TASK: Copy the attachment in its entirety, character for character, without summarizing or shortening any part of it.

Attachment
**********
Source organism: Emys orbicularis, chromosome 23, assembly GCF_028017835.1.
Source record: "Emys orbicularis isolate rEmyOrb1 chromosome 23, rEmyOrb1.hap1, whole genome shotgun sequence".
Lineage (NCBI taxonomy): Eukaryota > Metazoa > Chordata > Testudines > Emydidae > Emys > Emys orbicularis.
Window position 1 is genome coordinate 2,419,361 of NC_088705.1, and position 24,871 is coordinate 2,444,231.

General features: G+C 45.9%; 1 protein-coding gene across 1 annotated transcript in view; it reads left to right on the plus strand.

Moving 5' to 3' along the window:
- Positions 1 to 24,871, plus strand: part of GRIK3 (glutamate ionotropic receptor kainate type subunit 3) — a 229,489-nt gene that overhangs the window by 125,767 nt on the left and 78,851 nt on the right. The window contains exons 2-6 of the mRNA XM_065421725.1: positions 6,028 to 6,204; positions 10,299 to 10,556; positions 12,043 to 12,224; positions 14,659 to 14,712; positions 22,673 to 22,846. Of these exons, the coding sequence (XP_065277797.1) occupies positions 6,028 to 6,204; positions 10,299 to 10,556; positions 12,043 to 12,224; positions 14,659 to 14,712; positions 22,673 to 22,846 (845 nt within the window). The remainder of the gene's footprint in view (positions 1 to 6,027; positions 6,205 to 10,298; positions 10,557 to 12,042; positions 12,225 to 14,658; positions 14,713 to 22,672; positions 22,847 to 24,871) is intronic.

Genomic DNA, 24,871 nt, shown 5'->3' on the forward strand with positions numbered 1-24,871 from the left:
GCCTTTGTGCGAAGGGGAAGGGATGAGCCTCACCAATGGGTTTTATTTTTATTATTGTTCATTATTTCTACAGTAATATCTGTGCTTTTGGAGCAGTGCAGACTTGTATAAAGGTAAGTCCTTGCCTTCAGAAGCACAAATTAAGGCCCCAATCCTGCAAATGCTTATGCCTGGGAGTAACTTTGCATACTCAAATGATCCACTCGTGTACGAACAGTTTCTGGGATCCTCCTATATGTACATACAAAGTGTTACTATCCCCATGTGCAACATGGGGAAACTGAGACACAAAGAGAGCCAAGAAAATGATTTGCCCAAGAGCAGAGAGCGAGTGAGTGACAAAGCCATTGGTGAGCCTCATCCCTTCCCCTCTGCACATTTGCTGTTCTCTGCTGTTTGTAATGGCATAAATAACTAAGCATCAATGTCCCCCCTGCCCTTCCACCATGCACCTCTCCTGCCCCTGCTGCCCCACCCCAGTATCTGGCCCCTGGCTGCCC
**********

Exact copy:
Source organism: Emys orbicularis, chromosome 23, assembly GCF_028017835.1.
Source record: "Emys orbicularis isolate rEmyOrb1 chromosome 23, rEmyOrb1.hap1, whole genome shotgun sequence".
Lineage (NCBI taxonomy): Eukaryota > Metazoa > Chordata > Testudines > Emydidae > Emys > Emys orbicularis.
Window position 1 is genome coordinate 2,419,361 of NC_088705.1, and position 24,871 is coordinate 2,444,231.

General features: G+C 45.9%; 1 protein-coding gene across 1 annotated transcript in view; it reads left to right on the plus strand.

Moving 5' to 3' along the window:
- Positions 1 to 24,871, plus strand: part of GRIK3 (glutamate ionotropic receptor kainate type subunit 3) — a 229,489-nt gene that overhangs the window by 125,767 nt on the left and 78,851 nt on the right. The window contains exons 2-6 of the mRNA XM_065421725.1: positions 6,028 to 6,204; positions 10,299 to 10,556; positions 12,043 to 12,224; positions 14,659 to 14,712; positions 22,673 to 22,846. Of these exons, the coding sequence (XP_065277797.1) occupies positions 6,028 to 6,204; positions 10,299 to 10,556; positions 12,043 to 12,224; positions 14,659 to 14,712; positions 22,673 to 22,846 (845 nt within the window). The remainder of the gene's footprint in view (positions 1 to 6,027; positions 6,205 to 10,298; positions 10,557 to 12,042; positions 12,225 to 14,658; positions 14,713 to 22,672; positions 22,847 to 24,871) is intronic.

Genomic DNA, 24,871 nt, shown 5'->3' on the forward strand with positions numbered 1-24,871 from the left:
GCCTTTGTGCGAAGGGGAAGGGATGAGCCTCACCAATGGGTTTTATTTTTATTATTGTTCATTATTTCTACAGTAATATCTGTGCTTTTGGAGCAGTGCAGACTTGTATAAAGGTAAGTCCTTGCCTTCAGAAGCACAAATTAAGGCCCCAATCCTGCAAATGCTTATGCCTGGGAGTAACTTTGCATACTCAAATGATCCACTCGTGTACGAACAGTTTCTGGGATCCTCCTATATGTACATACAAAGTGTTACTATCCCCATGTGCAACATGGGGAAACTGAGACACAAAGAGAGCCAAGAAAATGATTTGCCCAAGAGCAGAGAGCGAGTGAGTGACAAAGCCATTGGTGAGCCTCATCCCTTCCCCTCTGCACATTTGCTGTTCTCTGCTGTTTGTAATGGCATAAATAACTAAGCATCAATGTCCCCCCTGCCCTTCCACCATGCACCTCTCCTGCCCCTGCTGCCCCACCCCAGTATCTGGCCCCTGGCTGCCC